In 1940, General Yang Jingyu, who had conducted numerous campaigns in northeast China, was encircled and killed by the Japanese invaders, after five days in a lone battle and a critical lack of supplies. Ryuichiro Kishitani, the Japanese commander at the scene, gave the order to kill Yang.
Nearly eight decades on, a group of Japanese pacifists gathered at Yang Jingyu's cemetery in northeast China's Tonghua City on Thursday afternoon. They paid homage to the much-respected Chinese WWII martyr, and also for the first time, brought an open apology from Ryuichiro Kishitani's niece Wa Kishitani.
The 84-year-old lady extended her sincere apology in the letter for the Japanese fascist invasion during World War Two, and also venerated the Chinese anti-war heroes.
As it is widely known, the Japanese soldiers had an autopsy after Yang's death and found only tree barks, cotton batting and grass roots in his stomach and not a single grain of rice. Ryuichiro Kishitani was reported to be shocked by the revelation and ordered his men to rebury Yang's body properly with a full funeral ritual and military honors, honoring Yang as "a true warrior." After Japan's defeat, Ryuichiro Kishitani committed "seppuku" and wrote in his will that "His Majesty might be wrong in launching this war."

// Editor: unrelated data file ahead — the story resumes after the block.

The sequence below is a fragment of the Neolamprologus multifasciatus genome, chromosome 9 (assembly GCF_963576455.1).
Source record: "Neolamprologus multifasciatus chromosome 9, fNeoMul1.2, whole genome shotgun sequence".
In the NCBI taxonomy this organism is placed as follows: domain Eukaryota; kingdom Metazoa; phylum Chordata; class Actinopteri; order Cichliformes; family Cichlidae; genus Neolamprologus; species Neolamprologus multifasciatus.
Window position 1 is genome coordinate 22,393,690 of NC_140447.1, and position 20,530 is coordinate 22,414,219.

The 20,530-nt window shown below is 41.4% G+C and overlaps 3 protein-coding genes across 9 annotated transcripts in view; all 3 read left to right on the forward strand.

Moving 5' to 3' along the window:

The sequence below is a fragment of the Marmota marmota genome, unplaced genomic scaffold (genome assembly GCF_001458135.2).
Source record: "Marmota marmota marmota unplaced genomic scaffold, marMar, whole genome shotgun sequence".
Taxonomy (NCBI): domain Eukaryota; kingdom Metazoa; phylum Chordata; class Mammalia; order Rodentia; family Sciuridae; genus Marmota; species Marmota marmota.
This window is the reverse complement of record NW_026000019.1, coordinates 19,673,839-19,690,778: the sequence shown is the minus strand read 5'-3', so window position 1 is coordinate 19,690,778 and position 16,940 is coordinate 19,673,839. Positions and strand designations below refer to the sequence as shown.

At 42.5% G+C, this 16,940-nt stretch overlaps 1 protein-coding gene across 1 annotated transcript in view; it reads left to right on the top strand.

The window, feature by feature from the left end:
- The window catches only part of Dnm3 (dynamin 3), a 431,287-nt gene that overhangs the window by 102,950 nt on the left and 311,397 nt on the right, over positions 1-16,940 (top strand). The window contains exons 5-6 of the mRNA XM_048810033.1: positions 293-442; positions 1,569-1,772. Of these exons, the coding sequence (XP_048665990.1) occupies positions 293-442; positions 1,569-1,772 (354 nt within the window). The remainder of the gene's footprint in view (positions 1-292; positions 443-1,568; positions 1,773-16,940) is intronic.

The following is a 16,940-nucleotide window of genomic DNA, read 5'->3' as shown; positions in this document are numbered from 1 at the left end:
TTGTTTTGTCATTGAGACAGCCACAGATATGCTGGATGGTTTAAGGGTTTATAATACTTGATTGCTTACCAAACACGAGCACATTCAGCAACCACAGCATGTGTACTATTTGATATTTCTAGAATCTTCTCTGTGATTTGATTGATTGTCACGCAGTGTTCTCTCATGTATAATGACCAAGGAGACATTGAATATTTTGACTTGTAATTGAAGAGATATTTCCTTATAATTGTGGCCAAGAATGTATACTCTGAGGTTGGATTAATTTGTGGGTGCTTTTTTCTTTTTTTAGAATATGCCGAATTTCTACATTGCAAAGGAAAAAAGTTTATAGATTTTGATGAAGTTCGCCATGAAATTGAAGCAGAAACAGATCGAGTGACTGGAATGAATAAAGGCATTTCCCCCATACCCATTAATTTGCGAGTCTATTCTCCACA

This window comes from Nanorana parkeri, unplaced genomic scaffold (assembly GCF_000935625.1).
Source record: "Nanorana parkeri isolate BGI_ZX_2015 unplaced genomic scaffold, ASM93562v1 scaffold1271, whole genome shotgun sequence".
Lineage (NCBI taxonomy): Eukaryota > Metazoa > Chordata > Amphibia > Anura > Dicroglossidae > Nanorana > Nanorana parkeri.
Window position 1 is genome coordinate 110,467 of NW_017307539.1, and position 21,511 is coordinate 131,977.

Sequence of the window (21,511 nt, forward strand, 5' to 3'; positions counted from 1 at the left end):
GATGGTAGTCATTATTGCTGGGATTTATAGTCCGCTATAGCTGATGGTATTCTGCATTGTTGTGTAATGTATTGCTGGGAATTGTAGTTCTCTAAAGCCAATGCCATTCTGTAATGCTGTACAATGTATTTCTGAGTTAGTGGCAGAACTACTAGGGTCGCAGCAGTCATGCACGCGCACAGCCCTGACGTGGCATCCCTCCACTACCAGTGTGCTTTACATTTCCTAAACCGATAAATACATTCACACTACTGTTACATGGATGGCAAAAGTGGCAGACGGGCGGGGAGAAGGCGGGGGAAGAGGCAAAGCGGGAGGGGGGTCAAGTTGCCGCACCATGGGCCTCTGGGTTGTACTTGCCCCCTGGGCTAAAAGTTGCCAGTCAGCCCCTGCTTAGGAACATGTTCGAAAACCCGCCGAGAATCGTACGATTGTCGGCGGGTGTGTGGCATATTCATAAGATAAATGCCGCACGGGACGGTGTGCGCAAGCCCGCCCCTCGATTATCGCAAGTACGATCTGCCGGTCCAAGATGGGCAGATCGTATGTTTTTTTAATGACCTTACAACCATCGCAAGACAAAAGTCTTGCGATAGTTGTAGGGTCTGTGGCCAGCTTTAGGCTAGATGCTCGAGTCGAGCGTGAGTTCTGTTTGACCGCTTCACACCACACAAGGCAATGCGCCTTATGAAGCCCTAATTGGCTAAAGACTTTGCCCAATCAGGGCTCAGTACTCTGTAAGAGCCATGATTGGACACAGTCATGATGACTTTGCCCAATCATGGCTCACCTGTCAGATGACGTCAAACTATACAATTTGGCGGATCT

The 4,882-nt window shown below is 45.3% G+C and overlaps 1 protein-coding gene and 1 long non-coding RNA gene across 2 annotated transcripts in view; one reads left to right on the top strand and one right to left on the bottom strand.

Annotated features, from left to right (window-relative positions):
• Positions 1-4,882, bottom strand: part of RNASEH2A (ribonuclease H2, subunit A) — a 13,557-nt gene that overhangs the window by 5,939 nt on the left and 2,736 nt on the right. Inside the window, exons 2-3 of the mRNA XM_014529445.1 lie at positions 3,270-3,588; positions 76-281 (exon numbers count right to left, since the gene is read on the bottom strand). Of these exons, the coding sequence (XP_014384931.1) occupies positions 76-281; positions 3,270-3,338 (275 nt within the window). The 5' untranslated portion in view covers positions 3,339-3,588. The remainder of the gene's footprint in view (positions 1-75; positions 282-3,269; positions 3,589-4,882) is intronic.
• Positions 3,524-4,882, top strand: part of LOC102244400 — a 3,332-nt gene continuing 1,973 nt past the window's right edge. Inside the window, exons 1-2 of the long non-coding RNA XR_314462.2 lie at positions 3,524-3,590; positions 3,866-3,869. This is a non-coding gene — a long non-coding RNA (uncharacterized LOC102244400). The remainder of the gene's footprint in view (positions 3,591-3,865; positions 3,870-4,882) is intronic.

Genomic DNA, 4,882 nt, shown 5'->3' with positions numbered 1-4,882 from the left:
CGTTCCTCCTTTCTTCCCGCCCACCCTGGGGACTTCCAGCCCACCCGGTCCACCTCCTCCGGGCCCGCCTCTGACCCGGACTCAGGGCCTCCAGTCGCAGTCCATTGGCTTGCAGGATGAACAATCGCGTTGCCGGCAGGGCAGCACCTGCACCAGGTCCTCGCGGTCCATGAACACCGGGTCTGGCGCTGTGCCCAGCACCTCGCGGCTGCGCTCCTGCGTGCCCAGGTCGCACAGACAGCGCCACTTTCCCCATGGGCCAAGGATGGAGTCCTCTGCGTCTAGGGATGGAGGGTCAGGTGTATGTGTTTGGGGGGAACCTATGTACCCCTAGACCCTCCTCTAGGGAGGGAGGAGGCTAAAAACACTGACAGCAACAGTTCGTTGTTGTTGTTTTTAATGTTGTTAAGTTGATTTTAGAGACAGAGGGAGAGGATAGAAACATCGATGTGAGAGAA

"We should not simply take this letter as a confession from Mrs. Kishitani because we are not trying to intensify hatred," said Li Suzhen, the executive vice president of Japan-China Oral History Culture Research Association. Li believes it represents justice and also that true friendship between China and Japan is based on the recognition of history.
"I believe that China-Japan friendship will become more and more important from now on, to build a better world order of peace," said Wa Kishitani, "Let's join hands and work together."